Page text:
Arguably the most thrilling league game of Liverpool’s season ended with the Reds beating Tottenham Hotspur 3-2 at a rapturous Anfield.
Boss Brendan Rodgers saw his side play some good football at times, not least in the build-up to the goal which gave them the lead—a link-up between Philippe Coutinho and Jose Enrique led to Luis Suarez skilfully finishing past Hugo Lloris.
Two goals either side of half-time from Spurs defender Jan Vertonghen then put the visitors into what was surely a deserved lead, given both their pressure and the fact that the Reds were strangely lacklustre—it took two Tottenham errors for the hosts to eventually turn the contest around.
Kyle Walker’s calamitous backpass—just when Tottenham had threatened to run away with it—allowed Stewart Downing in to level what had become a compelling contest. Another error from Jermain Defoe led to Suarez being bundled over by a clumsy tackle from Benoit Assou-Ekotto. Steven Gerrard duly dispatched a penalty which took Liverpool up to sixth place in the table and damaged Spurs’ Champions League hopes.
Here are six lessons learned from an interesting afternoon at Anfield.
For much of the season, Liverpool have continually been told of just how far they are away from the current Premier League elite, yet here they were toppling one of them.
The pressure that the Reds exerted on Spurs in the second half eventually saw them crumble, revealing that Andre Villas-Boas' team is as vulnerable as any other, regardless of the amount of praise they often deservedly receive.
This could be a wound that Liverpool have opened which the Reds could further damage in the future.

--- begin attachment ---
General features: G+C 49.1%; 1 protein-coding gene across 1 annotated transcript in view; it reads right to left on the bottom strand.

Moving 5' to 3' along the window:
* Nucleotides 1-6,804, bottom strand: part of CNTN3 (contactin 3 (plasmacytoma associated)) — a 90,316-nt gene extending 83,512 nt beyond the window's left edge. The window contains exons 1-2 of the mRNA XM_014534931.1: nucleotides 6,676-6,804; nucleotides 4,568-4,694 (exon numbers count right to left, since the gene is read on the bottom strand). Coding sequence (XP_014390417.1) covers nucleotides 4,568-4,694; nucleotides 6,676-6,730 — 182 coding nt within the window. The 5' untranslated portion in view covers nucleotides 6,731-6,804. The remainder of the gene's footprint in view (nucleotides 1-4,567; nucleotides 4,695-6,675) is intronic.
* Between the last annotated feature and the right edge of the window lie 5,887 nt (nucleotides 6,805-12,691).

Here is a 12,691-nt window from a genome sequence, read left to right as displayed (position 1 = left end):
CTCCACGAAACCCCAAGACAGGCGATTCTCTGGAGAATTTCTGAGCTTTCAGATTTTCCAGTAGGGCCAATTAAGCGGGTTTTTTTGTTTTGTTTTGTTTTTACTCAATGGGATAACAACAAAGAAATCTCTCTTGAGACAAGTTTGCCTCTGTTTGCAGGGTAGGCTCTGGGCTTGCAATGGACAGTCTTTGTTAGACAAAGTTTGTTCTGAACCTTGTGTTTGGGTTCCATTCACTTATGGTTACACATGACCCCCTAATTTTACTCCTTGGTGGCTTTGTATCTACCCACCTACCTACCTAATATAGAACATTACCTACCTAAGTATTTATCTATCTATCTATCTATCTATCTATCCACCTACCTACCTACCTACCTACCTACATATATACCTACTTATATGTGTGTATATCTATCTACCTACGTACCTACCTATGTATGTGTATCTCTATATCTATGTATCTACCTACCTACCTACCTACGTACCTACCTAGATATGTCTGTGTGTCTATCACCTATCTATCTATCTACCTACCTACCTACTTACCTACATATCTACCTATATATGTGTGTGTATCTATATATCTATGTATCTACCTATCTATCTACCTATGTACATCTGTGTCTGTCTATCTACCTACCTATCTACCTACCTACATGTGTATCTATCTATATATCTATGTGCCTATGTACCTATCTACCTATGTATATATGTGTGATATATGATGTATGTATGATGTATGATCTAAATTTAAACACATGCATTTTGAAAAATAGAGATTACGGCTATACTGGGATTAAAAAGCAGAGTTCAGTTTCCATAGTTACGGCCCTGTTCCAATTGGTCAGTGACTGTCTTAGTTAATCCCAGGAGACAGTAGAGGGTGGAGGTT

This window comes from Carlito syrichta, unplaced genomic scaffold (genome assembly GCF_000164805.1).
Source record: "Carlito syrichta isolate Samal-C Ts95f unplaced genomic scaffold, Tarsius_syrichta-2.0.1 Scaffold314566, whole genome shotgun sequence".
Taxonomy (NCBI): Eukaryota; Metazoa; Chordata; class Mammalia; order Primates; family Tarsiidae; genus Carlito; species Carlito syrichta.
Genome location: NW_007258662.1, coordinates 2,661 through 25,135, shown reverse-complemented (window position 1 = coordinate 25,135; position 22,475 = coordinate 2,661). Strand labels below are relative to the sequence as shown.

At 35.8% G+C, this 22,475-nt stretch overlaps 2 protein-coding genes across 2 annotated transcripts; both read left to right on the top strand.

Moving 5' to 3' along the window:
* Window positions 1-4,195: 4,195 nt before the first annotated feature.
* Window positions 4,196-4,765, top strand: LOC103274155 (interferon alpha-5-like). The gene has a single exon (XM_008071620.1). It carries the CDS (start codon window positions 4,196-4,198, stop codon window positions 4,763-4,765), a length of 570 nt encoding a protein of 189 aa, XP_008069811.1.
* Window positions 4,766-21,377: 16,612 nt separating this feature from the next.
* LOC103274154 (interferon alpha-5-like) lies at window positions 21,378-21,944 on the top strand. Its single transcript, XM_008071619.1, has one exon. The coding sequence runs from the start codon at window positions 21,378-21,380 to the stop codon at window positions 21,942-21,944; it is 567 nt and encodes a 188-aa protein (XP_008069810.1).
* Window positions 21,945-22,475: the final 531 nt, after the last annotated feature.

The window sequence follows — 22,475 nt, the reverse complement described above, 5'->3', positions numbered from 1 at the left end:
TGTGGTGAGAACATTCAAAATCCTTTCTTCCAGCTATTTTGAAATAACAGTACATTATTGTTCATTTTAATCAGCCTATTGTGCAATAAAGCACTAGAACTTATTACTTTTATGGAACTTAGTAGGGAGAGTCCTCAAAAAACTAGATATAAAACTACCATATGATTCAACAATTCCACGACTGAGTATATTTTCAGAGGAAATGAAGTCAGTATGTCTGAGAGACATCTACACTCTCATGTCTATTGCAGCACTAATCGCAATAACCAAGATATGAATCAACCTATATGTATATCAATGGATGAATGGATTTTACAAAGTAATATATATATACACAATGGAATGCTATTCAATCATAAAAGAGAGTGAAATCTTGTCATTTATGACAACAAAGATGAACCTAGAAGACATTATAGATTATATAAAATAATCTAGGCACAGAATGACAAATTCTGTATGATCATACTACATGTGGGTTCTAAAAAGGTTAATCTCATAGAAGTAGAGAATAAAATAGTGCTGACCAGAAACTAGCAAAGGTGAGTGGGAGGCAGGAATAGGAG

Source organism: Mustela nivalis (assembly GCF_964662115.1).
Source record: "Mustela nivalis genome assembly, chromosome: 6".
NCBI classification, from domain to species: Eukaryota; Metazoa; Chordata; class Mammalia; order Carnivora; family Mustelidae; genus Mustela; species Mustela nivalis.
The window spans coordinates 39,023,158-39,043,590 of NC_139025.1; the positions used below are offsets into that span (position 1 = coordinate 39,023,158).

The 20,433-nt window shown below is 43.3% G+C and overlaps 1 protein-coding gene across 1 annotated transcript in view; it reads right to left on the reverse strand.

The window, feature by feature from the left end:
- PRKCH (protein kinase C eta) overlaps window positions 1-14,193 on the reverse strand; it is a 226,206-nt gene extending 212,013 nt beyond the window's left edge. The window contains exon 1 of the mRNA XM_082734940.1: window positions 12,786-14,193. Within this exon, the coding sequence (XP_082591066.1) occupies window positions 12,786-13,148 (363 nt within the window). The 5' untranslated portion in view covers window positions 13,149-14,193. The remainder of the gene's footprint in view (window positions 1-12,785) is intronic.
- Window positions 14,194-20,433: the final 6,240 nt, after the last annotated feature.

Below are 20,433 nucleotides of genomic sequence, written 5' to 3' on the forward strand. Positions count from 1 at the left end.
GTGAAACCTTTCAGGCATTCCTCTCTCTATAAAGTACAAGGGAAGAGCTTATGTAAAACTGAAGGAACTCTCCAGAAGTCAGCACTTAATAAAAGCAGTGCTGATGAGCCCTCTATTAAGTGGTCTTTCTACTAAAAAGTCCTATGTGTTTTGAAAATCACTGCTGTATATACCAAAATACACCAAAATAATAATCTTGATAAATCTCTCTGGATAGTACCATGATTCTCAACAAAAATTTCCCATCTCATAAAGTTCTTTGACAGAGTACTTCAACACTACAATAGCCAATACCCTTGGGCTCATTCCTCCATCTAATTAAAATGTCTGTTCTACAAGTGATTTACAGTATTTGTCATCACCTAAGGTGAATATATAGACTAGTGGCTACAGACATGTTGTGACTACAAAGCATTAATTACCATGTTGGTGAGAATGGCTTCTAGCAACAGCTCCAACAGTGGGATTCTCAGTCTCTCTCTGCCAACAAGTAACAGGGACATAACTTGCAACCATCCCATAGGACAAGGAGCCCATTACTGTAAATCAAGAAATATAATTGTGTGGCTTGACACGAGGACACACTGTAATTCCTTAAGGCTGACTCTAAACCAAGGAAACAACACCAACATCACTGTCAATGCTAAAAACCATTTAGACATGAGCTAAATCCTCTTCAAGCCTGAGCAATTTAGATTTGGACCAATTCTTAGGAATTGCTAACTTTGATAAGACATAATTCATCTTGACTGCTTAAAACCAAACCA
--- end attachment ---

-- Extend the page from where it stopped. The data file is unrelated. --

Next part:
Bale's performances in recent months have quite rightly placed him on the front page of world football's form book, but Liverpool did pretty well against him here.
Outside of set-pieces, the Welshman never really looked like scoring, and although his attempts at influencing the game were clearly apparent—none more so than in the run which ended with Gylfi Sigurdsson hitting the post, a key moment in the game—he ultimately ended up frustrated.
Liverpool won the battle against a man who has the world at his feet.
Did he mean to nutmeg Vertonghen on the line? Almost certainly not, but Downing managed to keep his head for a goal which completely changed the context of the game.
Latching onto Walker’s error, the winger showed admirable composure to fire home a strike which brought Liverpool level and proved to be the key strike of the match.
Following on from his goal at Wigan last week, it wouldn’t be too far-fetched to say that this is Downing’s best period in a Liverpool shirt—it also wouldn’t be too outlandish to suggest that he has gone a long way in recent weeks towards earning his place in next season’s squad.
Who’d have thought he’d be doing that a few months ago?
Some of Coutinho’s touches are simply stunning, and the Brazilian once again made a key impact on a Liverpool display which started and ended well.
The more that the former Inter Milan man gets to know both his teammates and the Premier League, the better he looks, but it is telling that Rodgers continues to withdraw him from matches relatively early as he looks to adapt to life in a new country.
He is still very much learning the division, and once Coutinho gets used to it he could well take it by storm.
These ‘lessons learned’ about Liverpool each and every week continue to include mentions of their Uruguayan forward, but there can’t be much more left to discuss about a man who has simply stamped his authority all over this season.
He was brilliant again here—scoring the first goal and helping out with the third. As he closes in on that Premier League Golden Boot, he simply seems to continue to get better.
This was another super show from Suarez.
Just when Everton thought their weekend couldn’t get any worse, they’ve ceded possession of a position they had loved holding all season.
Liverpool are now above the Blues in the league table, and given the fixtures which await the pair of them in the weeks to come, it is a position which the Reds will be fancied to hold on to.
The FA Cup draw means that fifth place is now needed to secure European football next season. Although Arsenal might currently look to be the favourites to secure that spot, their closest challenge could well be coming from the red half of Merseyside, not the blue.